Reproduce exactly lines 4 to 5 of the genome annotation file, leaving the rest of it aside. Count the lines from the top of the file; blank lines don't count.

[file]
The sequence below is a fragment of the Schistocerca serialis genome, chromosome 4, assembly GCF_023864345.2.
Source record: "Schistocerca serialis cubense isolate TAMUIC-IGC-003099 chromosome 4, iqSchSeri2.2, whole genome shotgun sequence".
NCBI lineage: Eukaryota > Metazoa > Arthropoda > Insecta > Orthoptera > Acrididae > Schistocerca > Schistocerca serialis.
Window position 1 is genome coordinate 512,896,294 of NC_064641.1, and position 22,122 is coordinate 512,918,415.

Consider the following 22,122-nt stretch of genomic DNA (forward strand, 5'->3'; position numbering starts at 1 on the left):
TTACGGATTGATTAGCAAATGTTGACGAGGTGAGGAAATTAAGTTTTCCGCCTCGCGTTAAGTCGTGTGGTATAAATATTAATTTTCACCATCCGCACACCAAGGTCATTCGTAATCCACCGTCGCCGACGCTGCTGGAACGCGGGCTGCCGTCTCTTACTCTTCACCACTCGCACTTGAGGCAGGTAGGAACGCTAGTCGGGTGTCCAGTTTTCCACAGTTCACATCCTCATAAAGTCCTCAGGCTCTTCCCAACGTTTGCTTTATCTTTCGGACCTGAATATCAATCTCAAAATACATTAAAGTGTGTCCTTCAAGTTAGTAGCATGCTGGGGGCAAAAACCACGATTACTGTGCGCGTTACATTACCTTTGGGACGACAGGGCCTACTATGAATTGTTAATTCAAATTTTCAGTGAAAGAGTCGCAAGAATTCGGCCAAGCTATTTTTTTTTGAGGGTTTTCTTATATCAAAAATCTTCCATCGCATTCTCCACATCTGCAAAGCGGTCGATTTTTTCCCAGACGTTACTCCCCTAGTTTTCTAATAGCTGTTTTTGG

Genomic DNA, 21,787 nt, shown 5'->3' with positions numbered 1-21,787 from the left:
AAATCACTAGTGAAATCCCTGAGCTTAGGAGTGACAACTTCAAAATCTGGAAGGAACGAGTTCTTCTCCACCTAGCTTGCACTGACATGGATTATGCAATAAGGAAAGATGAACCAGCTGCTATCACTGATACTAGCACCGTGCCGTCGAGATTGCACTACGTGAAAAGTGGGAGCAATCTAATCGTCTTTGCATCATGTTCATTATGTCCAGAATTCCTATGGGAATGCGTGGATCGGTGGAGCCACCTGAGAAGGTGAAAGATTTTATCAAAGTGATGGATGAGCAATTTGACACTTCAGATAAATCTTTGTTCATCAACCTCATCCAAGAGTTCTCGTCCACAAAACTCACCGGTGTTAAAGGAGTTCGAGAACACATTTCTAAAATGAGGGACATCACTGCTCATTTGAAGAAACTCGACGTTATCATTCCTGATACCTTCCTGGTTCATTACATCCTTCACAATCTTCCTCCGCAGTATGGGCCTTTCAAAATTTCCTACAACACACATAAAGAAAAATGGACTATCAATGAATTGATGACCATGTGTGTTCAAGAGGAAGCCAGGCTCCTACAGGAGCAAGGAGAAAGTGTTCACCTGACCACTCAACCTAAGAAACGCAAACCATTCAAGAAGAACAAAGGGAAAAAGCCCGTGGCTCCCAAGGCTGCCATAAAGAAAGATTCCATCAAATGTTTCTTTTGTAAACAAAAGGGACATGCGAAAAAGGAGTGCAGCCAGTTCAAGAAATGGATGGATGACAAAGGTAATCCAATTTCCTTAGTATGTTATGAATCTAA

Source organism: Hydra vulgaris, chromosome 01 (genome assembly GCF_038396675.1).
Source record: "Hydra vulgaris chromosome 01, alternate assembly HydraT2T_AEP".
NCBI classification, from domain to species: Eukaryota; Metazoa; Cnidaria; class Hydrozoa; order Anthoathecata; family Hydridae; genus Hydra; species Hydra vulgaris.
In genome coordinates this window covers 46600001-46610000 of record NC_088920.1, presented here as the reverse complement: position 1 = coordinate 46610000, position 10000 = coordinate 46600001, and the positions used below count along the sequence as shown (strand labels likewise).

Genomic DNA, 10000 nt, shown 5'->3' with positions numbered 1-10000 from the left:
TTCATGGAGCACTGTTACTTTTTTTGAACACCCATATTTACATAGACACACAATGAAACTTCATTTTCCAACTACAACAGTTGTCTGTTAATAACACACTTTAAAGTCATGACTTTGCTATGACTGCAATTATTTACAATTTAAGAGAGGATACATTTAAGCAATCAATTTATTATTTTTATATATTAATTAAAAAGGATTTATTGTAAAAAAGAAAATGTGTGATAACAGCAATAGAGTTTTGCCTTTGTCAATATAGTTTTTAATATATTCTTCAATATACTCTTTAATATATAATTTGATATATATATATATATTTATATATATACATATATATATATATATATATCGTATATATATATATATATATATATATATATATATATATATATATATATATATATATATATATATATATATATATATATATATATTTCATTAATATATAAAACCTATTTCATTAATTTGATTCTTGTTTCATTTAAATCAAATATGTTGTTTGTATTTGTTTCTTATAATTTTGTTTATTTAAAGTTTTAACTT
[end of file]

Window position 1 is genome coordinate 512,896,294 of NC_064641.1, and position 22,122 is coordinate 512,918,415.

Consider the following 22,122-nt stretch of genomic DNA (forward strand, 5'->3'; position numbering starts at 1 on the left):